RAID with Oracle
Oracle Database Tips by Donald Burleson
As you may know, there are
more than six different types (called ?levels?) of RAID architectures, each
having its own relative advantages and disadvantages. For the purposes of an
Oracle database, many of the RAID schemes do not posses the high performance
required for an Oracle database, and are omitted from this discussion. Please
note that RAID 5 is not considered in this discussion since the processing
overhead for updates makes it too slow for most Oracle applications. Here are
the most commonly used RAID architectures for Oracle databases:
RAID 0 RAID 0 is
commonly referred to as block-level striping. This is an excellent method for
performing load balancing of the Oracle database on the disk devices, but it
does nothing for high availability since none of the data is duplicated.
Unlike manual datafile striping, where the Oracle professional divides an
Oracle tablespace into small datafiles, with RAID 0, the Oracle datafile is
automatically striped one block at a time across all of the disk devices. In
this fashion, every datafile has pieces residing on each disk, and the disk
I/O load will become very well balanced.
RAID 1 RAID 1 is commonly called disk mirroring.
Since the disks are replicated, RAID 1 may involve double or triple mirroring.
The RAID 1 architecture is designed such that a disk failure will cause the
I/O subsystem to switch to one of the replicated disks with no service
interruption. RAID 1 is used when high availability is critical, and with
triple mirroring, the mean time to failure (MTTF) for an Oracle database is
measured in decades. (Note that disk controller errors may cause RAID 1
failures, although the disks remain healthy.)
RAID 0+1 Raid 0+1 is the combination of
block-level striping and disk mirroring. The advent of RAID 0+1 has made
Oracle-level striping obsolete since RAID 0+1 stripes at the block level,
dealing out the table blocks, one block per disk, across each disk device.
RAID 0+1 is also a far better striping alternative since it distributes the
load evenly across all of the disk devices, and the load will rise and fall
evenly across all of the disks. This relieves the Oracle administrator of the
burden of manually striping Oracle tables across disks and provides a far
greater level of granularity than Oracle striping because adjacent data blocks
within the same table
RAID 5 Raid 5 is commonly used in Oracle data
warehouses and other non-OLTP systems where the high I/O overhead of updates
is not an issue. In RAID 5, read performance is improved, but every write has
to incur the additional overhead of reading old parity, computing new parity,
writing new parity, and then writing the actual data, with the last two
operations happening while two disk drives are simultaneously locked. This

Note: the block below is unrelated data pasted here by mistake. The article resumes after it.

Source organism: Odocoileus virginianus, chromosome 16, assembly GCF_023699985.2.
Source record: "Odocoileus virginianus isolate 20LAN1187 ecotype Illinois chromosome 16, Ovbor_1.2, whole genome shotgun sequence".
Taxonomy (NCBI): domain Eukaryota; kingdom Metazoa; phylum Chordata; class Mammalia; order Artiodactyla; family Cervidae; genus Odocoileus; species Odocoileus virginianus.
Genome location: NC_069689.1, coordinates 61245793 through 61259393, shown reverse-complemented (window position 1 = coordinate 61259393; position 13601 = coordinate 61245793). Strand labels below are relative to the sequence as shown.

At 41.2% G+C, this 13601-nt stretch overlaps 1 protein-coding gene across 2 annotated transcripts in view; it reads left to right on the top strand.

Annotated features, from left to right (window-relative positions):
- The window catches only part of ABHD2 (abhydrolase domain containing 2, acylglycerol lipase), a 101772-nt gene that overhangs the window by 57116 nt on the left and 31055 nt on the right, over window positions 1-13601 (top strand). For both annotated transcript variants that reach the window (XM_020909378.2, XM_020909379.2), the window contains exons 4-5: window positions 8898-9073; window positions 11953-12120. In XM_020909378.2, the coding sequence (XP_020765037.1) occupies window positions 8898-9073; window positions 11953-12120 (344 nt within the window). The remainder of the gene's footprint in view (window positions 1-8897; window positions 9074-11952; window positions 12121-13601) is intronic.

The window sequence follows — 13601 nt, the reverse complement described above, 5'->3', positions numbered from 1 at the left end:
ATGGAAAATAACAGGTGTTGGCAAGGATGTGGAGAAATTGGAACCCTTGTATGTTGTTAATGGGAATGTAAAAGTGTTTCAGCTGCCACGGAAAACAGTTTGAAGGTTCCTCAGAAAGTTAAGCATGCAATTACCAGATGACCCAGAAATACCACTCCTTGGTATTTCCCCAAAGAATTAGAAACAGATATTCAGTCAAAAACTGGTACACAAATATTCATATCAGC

overhead is known as the RAID-5 write penalty. This write penalty can make
writes significantly slower. Also, if a disk fails in a RAID-5 configuration,
the I/O penalty incurred during the disk rebuild is extremely high.
Note that the use of RAID does not guarantee against
catastrophic disk failure. Oracle specifically recommends that all production
databases be run in archivelog mode regardless of the RAID architecture, and
that periodic Oracle backups should be performed. Remember that there are many
components to I/O subsystems? including controllers, channels, disk adapters,
SCSI adapters?and a failure of any of these components could cause unrecoverable
disk failures of your database. RAID should only be used as an additional level
of insurance, and not as a complete recovery method.
with Raw Devices
Because of the high amount
of I/O that many Oracle systems experience, many Oracle DBAs consider the use of
?raw? devices. A raw device is defined as a disk that bypasses the I/O overhead
created by the Journal File System (JFS) in UNIX. The reduction in overhead can
improve throughput, but only in cases where I/O is already the bottleneck for
the Oracle database. Furthermore, raw devices require a tremendous amount of
manual work for both the Oracle administrator and the systems administrator.
Oracle recommends that raw devices should only be considered when the Oracle
database is I/O bound. However, for these types of Oracle databases, raw devices
can dramatically improve overall performance. If the database is not I/O bound,
switching to raw devices will have no impact on performance.
In many UNIX environments such as AIX, raw devices are
called virtual storage devices (VSDs). These VSDs are created from disk physical
partitions (PPs), such that a single VSD can contain pieces from several
physical disks. It is the job of the system administrator to create a pool of
VSDs for the Oracle administrator. The Oracle administrator can then take these
VSDs and combine them into Oracle datafiles. This creates a situation where an
Oracle datafile may be made from several VSDs. This many-to-many relationship
between Oracle datafiles and VSDs makes Oracle administration more challenging.
In summary, raw devices for Oracle databases can provide
improved I/O throughput only for databases that are already I/O bound.
However, this performance gain comes at the expense of
increased administrative overhead for the Oracle administrator. We also know
that raw devices will only improve the performance of Oracle databases whose
Oracle subsystem is clearly I/O bound. For systems that are not I/O bound,
moving to raw devices will not result in any performance gains.
The UNIX iostat utility is great for showing those
physical disks that have bottlenecks. Since we know the tablespace and table for
each hot datafile, we can intelligently move the hot datafiles to a less active
disk. Let's begin by exploring the nature of disk load balancing for Oracle.
This is an excerpt from "Oracle9i
High Performance tuning with STATSPACK" by Oracle Press.